The occurrence of acute infectious diseases or severe natural disasters has a negative impact on the medical system (1). A survey of 105 countries by the World Health Organization (WHO) from March to June 2020 found that health services were disrupted in 90% of countries due to the coronavirus disease 2019 (COVID-19) pandemic, with low- and middle-income countries being the most affected. Human immunodeficiency virus (HIV) treatment continuity and healthcare service delivery were also affected by the COVID-19 pandemic (2–3).
In public health emergencies where social distancing and isolation regulations prevent people living with human immunodeficiency virus (PLHIV) from going to their regular clinics and hospitals for treatment, they may not receive timely medical services, leading to an increased risk of disruption of antiretroviral therapy (ART) (4-6). China has taken rigorous measures to contain the COVID-19 pandemic outbreak since early 2020. Lockdowns in cities have resulted in PLHIV who had travelled away from their hometowns being unable to return home and access HIV services from their usual healthcare providers (7).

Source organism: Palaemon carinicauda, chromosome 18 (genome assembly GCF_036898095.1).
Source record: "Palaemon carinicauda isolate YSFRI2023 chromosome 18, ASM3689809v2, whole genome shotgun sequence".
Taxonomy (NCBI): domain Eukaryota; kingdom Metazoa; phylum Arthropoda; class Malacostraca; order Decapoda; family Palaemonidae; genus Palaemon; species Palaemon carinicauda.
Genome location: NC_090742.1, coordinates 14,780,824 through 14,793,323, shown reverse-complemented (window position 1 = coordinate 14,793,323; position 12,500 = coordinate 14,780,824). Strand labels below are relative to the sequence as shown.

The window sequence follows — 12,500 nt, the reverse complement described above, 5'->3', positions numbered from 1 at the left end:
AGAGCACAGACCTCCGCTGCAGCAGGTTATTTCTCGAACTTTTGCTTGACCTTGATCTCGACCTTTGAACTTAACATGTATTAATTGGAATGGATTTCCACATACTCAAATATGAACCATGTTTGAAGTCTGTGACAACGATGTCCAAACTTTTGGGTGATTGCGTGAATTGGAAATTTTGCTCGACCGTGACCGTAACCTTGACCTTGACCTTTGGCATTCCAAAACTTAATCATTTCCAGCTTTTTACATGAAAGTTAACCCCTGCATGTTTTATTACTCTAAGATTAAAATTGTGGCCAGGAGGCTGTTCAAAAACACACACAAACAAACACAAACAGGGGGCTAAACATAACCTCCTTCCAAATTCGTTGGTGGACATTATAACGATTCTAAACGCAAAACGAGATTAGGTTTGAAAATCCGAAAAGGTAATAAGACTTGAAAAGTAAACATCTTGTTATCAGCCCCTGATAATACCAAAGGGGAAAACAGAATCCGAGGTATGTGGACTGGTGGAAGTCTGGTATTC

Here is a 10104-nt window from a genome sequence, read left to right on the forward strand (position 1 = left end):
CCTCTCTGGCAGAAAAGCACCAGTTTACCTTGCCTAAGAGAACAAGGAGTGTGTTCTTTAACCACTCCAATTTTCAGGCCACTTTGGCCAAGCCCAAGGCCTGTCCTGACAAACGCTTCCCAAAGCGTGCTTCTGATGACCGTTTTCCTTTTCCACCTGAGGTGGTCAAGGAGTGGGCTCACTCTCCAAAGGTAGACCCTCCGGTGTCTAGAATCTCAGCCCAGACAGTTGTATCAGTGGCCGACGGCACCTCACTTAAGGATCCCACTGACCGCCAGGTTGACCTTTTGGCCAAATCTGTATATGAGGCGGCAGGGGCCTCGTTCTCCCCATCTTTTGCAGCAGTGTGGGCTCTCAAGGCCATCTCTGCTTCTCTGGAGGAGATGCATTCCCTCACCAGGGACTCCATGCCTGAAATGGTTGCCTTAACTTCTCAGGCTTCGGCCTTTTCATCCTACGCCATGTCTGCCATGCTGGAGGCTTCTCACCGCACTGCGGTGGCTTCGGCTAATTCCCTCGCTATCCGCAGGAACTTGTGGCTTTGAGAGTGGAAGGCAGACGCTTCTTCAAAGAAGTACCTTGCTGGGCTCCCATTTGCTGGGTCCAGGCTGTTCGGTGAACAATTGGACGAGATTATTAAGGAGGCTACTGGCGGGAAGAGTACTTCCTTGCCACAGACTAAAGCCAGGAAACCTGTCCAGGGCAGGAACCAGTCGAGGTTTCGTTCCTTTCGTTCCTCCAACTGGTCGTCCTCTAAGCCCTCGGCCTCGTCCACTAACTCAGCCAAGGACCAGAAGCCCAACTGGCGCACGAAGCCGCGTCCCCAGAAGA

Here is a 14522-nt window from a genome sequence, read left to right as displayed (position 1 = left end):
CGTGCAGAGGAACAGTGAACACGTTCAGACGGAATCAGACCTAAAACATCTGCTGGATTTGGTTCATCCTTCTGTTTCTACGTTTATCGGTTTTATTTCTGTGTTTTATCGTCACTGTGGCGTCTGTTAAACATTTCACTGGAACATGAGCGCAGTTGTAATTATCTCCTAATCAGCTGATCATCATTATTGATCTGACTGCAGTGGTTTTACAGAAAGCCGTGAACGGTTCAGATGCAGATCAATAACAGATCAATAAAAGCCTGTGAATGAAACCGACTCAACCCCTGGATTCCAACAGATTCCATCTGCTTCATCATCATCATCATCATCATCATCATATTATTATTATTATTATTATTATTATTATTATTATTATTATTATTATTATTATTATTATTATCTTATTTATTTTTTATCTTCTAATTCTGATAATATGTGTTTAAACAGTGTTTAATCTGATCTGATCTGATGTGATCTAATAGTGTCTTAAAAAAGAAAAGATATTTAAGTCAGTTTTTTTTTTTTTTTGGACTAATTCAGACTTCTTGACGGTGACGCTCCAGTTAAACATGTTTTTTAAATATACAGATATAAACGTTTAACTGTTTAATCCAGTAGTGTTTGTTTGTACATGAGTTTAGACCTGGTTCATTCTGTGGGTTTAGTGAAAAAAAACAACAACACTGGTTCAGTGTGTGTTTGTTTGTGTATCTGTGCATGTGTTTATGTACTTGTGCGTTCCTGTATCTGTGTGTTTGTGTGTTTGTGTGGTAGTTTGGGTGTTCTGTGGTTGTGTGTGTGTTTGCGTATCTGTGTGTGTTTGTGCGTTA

In China, more than 95% of PLHIV have taken free medication provided by government programs from clinics they have chosen themselves. The emergency measures have been summarized to maintain essential health services and continuous ART during the COVID-19 pandemic. We hope to share the experience of minimizing the antiretroviral supply risk and improve service in the future.